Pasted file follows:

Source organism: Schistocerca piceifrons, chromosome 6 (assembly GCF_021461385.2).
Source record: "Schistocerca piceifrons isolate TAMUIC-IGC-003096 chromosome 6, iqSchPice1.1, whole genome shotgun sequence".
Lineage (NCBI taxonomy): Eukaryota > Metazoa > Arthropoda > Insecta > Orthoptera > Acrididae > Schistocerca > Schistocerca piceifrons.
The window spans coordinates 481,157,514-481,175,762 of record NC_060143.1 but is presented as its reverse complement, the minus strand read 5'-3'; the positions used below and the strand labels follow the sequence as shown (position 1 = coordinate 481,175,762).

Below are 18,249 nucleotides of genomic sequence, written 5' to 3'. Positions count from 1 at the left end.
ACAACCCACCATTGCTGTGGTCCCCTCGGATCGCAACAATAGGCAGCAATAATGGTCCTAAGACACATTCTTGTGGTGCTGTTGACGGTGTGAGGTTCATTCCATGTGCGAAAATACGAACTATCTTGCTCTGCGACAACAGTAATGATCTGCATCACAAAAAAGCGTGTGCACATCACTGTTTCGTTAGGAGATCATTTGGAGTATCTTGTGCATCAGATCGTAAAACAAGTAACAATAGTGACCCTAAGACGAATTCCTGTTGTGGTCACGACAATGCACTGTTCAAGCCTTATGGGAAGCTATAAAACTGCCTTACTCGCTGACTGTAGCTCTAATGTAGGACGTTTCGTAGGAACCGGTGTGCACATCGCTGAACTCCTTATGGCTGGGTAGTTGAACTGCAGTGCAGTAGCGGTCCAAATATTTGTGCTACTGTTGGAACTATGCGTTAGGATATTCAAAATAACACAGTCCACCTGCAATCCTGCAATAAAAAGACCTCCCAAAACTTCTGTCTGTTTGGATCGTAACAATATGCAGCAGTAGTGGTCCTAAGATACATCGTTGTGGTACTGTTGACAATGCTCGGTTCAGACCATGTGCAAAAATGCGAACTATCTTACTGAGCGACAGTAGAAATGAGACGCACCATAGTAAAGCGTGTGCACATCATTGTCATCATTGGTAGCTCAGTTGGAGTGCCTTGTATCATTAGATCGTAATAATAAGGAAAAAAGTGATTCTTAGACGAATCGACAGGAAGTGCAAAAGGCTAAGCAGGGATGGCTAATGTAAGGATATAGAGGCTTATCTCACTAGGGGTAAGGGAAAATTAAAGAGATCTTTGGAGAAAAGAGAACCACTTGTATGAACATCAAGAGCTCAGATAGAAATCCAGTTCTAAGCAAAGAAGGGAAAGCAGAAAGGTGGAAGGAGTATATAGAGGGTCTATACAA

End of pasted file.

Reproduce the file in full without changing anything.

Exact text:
Source organism: Schistocerca piceifrons, chromosome 6 (assembly GCF_021461385.2).
Source record: "Schistocerca piceifrons isolate TAMUIC-IGC-003096 chromosome 6, iqSchPice1.1, whole genome shotgun sequence".
Lineage (NCBI taxonomy): Eukaryota > Metazoa > Arthropoda > Insecta > Orthoptera > Acrididae > Schistocerca > Schistocerca piceifrons.
The window spans coordinates 481,157,514-481,175,762 of record NC_060143.1 but is presented as its reverse complement, the minus strand read 5'-3'; the positions used below and the strand labels follow the sequence as shown (position 1 = coordinate 481,175,762).

Below are 18,249 nucleotides of genomic sequence, written 5' to 3'. Positions count from 1 at the left end.
ACAACCCACCATTGCTGTGGTCCCCTCGGATCGCAACAATAGGCAGCAATAATGGTCCTAAGACACATTCTTGTGGTGCTGTTGACGGTGTGAGGTTCATTCCATGTGCGAAAATACGAACTATCTTGCTCTGCGACAACAGTAATGATCTGCATCACAAAAAAGCGTGTGCACATCACTGTTTCGTTAGGAGATCATTTGGAGTATCTTGTGCATCAGATCGTAAAACAAGTAACAATAGTGACCCTAAGACGAATTCCTGTTGTGGTCACGACAATGCACTGTTCAAGCCTTATGGGAAGCTATAAAACTGCCTTACTCGCTGACTGTAGCTCTAATGTAGGACGTTTCGTAGGAACCGGTGTGCACATCGCTGAACTCCTTATGGCTGGGTAGTTGAACTGCAGTGCAGTAGCGGTCCAAATATTTGTGCTACTGTTGGAACTATGCGTTAGGATATTCAAAATAACACAGTCCACCTGCAATCCTGCAATAAAAAGACCTCCCAAAACTTCTGTCTGTTTGGATCGTAACAATATGCAGCAGTAGTGGTCCTAAGATACATCGTTGTGGTACTGTTGACAATGCTCGGTTCAGACCATGTGCAAAAATGCGAACTATCTTACTGAGCGACAGTAGAAATGAGACGCACCATAGTAAAGCGTGTGCACATCATTGTCATCATTGGTAGCTCAGTTGGAGTGCCTTGTATCATTAGATCGTAATAATAAGGAAAAAAGTGATTCTTAGACGAATCGACAGGAAGTGCAAAAGGCTAAGCAGGGATGGCTAATGTAAGGATATAGAGGCTTATCTCACTAGGGGTAAGGGAAAATTAAAGAGATCTTTGGAGAAAAGAGAACCACTTGTATGAACATCAAGAGCTCAGATAGAAATCCAGTTCTAAGCAAAGAAGGGAAAGCAGAAAGGTGGAAGGAGTATATAGAGGGTCTATACAA